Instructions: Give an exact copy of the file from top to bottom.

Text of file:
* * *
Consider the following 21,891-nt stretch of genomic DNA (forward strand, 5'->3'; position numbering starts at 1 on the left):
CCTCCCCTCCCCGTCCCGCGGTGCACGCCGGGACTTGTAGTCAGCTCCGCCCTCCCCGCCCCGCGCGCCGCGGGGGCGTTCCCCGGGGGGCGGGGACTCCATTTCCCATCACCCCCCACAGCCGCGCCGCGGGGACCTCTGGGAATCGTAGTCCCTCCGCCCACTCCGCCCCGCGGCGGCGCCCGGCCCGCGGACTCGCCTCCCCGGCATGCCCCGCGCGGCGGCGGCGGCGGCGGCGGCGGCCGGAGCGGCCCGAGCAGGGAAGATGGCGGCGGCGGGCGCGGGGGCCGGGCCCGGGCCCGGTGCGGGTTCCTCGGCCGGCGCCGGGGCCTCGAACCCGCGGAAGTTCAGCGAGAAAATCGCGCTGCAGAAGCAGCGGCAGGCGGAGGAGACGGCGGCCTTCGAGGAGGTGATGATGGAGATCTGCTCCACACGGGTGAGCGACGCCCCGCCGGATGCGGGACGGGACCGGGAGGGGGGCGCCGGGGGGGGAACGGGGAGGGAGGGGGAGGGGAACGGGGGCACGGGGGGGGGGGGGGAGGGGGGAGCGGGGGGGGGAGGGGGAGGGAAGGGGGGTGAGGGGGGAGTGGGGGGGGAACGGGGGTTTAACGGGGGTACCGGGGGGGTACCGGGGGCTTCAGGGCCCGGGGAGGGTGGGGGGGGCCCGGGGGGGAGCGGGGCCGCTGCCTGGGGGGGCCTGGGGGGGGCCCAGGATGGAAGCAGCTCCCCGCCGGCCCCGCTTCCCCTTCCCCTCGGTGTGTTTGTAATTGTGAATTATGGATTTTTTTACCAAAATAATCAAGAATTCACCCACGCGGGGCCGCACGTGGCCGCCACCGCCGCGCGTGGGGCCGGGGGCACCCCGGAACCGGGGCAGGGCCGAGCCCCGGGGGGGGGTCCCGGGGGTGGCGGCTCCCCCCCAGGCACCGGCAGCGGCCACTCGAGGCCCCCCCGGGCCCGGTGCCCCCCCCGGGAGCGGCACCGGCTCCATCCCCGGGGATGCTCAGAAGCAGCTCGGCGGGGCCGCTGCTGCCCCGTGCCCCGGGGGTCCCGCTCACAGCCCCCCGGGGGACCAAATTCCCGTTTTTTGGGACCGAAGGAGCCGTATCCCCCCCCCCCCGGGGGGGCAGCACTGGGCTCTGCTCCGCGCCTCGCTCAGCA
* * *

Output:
Consider the following 21,891-nt stretch of genomic DNA (forward strand, 5'->3'; position numbering starts at 1 on the left):
CCTCCCCTCCCCGTCCCGCGGTGCACGCCGGGACTTGTAGTCAGCTCCGCCCTCCCCGCCCCGCGCGCCGCGGGGGCGTTCCCCGGGGGGCGGGGACTCCATTTCCCATCACCCCCCACAGCCGCGCCGCGGGGACCTCTGGGAATCGTAGTCCCTCCGCCCACTCCGCCCCGCGGCGGCGCCCGGCCCGCGGACTCGCCTCCCCGGCATGCCCCGCGCGGCGGCGGCGGCGGCGGCGGCGGCCGGAGCGGCCCGAGCAGGGAAGATGGCGGCGGCGGGCGCGGGGGCCGGGCCCGGGCCCGGTGCGGGTTCCTCGGCCGGCGCCGGGGCCTCGAACCCGCGGAAGTTCAGCGAGAAAATCGCGCTGCAGAAGCAGCGGCAGGCGGAGGAGACGGCGGCCTTCGAGGAGGTGATGATGGAGATCTGCTCCACACGGGTGAGCGACGCCCCGCCGGATGCGGGACGGGACCGGGAGGGGGGCGCCGGGGGGGGAACGGGGAGGGAGGGGGAGGGGAACGGGGGCACGGGGGGGGGGGGGGAGGGGGGAGCGGGGGGGGGAGGGGGAGGGAAGGGGGGTGAGGGGGGAGTGGGGGGGGAACGGGGGTTTAACGGGGGTACCGGGGGGGTACCGGGGGCTTCAGGGCCCGGGGAGGGTGGGGGGGGCCCGGGGGGGAGCGGGGCCGCTGCCTGGGGGGGCCTGGGGGGGGCCCAGGATGGAAGCAGCTCCCCGCCGGCCCCGCTTCCCCTTCCCCTCGGTGTGTTTGTAATTGTGAATTATGGATTTTTTTACCAAAATAATCAAGAATTCACCCACGCGGGGCCGCACGTGGCCGCCACCGCCGCGCGTGGGGCCGGGGGCACCCCGGAACCGGGGCAGGGCCGAGCCCCGGGGGGGGGTCCCGGGGGTGGCGGCTCCCCCCCAGGCACCGGCAGCGGCCACTCGAGGCCCCCCCGGGCCCGGTGCCCCCCCCGGGAGCGGCACCGGCTCCATCCCCGGGGATGCTCAGAAGCAGCTCGGCGGGGCCGCTGCTGCCCCGTGCCCCGGGGGTCCCGCTCACAGCCCCCCGGGGGACCAAATTCCCGTTTTTTGGGACCGAAGGAGCCGTATCCCCCCCCCCCCGGGGGGGCAGCACTGGGCTCTGCTCCGCGCCTCGCTCAGCA